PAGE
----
The preload was intended to be between 700 and 800 pounds to make the latches hold three times the weight of the camera. The set of the springs was determined by the Belleville spring test mentioned above. Once the correct spring compression had been determined by the Instron test all the latches were tested with a compression of .130 inches, corresponding to a load of 700 lbs. 800 pounds was doable, but required more air pressure than 95 psi and was not thought necessary.

A perrenial problem that occurred throughout the test was that the 1/2-20 bolt would periodically loosen from the vibrations, or the belleville springs would wear grooves in the bolt and then get stuck, changing the preload that the latch hook saw. This problem was solved by adequately tightening a lock nut on the 1/2-20 bolt, and by replacing the bolt with a grade 8 one that was hard enough to resist the grooving of the springs wearing on the bolt shank.

Component Material Problems

The original guide rollers inside the latch were oil-lite bronze. The oil-lite bronze was discovered to be unable to take the forces of latching and would develop grooves or deformations that eventually caused the latch to jam and misfire. The rollers were all replaced with stainless steel. To reduce friction between the stainless rollers and axles, Glacier DU bushings were introduced between them. Latch forces are high enough to cause plastic deformation of the DU bushings which tends to elongate them, but this was discovered in testing and the bushings were shortened so that they couldn't get long enough to jam in the mechanism.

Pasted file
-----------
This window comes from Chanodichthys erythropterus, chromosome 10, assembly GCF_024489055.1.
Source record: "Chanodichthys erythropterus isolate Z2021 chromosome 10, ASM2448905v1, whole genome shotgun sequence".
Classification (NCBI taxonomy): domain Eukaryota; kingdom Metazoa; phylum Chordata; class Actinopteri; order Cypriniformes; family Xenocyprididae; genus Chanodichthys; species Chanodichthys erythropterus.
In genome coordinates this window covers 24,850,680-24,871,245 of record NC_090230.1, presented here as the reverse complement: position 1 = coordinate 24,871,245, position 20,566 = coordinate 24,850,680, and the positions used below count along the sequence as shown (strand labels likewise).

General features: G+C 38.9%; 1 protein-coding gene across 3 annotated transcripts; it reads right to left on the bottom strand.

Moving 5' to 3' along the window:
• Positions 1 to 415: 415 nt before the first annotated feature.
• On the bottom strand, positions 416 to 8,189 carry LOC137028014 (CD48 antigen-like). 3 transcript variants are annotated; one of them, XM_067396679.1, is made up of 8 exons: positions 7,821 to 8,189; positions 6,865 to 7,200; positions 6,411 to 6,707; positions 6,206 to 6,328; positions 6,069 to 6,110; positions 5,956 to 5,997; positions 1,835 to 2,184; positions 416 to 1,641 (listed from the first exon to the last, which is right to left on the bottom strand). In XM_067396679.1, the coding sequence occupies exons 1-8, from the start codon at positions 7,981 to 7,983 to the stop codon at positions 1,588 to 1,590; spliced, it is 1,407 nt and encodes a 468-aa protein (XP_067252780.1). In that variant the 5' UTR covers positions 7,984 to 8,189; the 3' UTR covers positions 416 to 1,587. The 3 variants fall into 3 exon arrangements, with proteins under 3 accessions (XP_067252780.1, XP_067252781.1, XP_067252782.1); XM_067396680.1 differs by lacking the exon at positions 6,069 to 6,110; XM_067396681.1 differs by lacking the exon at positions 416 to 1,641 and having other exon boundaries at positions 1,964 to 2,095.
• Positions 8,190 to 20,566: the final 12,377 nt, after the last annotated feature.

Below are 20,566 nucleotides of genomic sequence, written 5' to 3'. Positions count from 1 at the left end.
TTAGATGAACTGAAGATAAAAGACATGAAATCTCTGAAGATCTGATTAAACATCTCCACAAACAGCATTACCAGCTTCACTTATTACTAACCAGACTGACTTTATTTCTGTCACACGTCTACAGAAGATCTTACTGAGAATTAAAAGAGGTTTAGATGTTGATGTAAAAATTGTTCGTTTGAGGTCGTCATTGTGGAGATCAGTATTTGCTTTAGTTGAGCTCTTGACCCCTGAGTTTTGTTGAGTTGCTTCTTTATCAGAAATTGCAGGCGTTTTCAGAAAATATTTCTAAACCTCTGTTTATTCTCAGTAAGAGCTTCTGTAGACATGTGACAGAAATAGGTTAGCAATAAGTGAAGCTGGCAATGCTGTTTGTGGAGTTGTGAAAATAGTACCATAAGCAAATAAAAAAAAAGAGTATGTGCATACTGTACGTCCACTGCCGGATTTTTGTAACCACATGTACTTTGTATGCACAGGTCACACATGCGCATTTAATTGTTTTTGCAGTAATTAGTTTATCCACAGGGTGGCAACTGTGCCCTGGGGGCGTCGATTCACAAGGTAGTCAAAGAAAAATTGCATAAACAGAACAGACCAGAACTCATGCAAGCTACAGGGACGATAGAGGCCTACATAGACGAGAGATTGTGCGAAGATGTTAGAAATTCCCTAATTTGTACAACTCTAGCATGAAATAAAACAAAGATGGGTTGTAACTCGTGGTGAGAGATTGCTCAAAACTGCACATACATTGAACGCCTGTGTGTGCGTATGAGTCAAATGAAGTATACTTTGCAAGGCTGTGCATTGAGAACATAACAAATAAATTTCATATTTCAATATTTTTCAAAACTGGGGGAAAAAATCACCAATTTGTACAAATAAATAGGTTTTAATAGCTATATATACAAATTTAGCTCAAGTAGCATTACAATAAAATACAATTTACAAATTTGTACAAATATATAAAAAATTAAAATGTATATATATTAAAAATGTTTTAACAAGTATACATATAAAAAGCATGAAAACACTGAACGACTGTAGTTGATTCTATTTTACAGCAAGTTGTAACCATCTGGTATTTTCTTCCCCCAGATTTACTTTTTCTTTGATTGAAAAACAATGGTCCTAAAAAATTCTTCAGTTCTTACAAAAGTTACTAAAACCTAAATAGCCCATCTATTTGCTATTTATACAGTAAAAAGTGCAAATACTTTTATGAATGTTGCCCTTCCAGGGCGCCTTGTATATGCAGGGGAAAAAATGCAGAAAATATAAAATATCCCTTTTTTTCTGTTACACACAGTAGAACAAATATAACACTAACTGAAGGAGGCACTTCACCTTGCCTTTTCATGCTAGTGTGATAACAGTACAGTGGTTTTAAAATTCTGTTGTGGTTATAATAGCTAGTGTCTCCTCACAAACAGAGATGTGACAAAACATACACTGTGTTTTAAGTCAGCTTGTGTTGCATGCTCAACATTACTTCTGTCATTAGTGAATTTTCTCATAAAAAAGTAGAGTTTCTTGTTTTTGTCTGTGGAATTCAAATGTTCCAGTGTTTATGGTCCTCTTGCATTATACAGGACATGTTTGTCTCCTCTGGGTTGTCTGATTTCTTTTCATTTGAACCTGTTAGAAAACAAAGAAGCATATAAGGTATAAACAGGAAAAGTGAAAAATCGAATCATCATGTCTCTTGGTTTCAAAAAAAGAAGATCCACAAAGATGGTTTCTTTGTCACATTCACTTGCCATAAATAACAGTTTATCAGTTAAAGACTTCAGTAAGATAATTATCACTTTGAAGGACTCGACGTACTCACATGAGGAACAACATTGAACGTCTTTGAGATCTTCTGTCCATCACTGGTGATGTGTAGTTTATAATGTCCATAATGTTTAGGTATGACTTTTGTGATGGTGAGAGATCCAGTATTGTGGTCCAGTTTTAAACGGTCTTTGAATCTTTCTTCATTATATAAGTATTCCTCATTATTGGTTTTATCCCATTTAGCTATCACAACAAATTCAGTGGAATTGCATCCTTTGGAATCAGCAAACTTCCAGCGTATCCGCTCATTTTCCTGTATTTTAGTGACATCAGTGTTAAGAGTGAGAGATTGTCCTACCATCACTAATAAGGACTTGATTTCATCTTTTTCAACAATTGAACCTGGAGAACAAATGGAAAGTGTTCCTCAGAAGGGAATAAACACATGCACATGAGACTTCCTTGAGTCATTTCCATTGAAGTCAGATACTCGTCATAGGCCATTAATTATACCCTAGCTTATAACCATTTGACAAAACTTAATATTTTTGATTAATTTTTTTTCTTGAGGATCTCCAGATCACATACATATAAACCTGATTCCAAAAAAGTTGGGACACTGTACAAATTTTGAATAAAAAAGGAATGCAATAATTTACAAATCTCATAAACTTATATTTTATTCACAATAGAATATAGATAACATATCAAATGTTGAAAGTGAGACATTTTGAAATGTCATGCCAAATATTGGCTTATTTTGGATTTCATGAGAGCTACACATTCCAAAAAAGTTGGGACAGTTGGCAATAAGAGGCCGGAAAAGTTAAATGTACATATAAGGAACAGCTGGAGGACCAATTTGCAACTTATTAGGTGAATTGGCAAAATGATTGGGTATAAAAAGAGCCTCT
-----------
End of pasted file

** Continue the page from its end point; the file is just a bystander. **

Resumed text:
The original latch housings were aluminum. These were replaced with cold drawn steel coated with Wear-Cote Plus CFx to make them corrosion and wear resistant. The latch hooks were originally also coated steel, but the plating flaked off in contact with the pusher roller and the flakes were considered hazardous to the reliability. The hooks were remanufactured from stainless steel.

Component Geometry Problems

The latch hook profile was kept the same as the Princeton original during the steel hook testing, but after it was discovered that the profile had sharp edges that were destroying the pusher rollers, they were modified to the current profile to lower forces on the latching mechanism.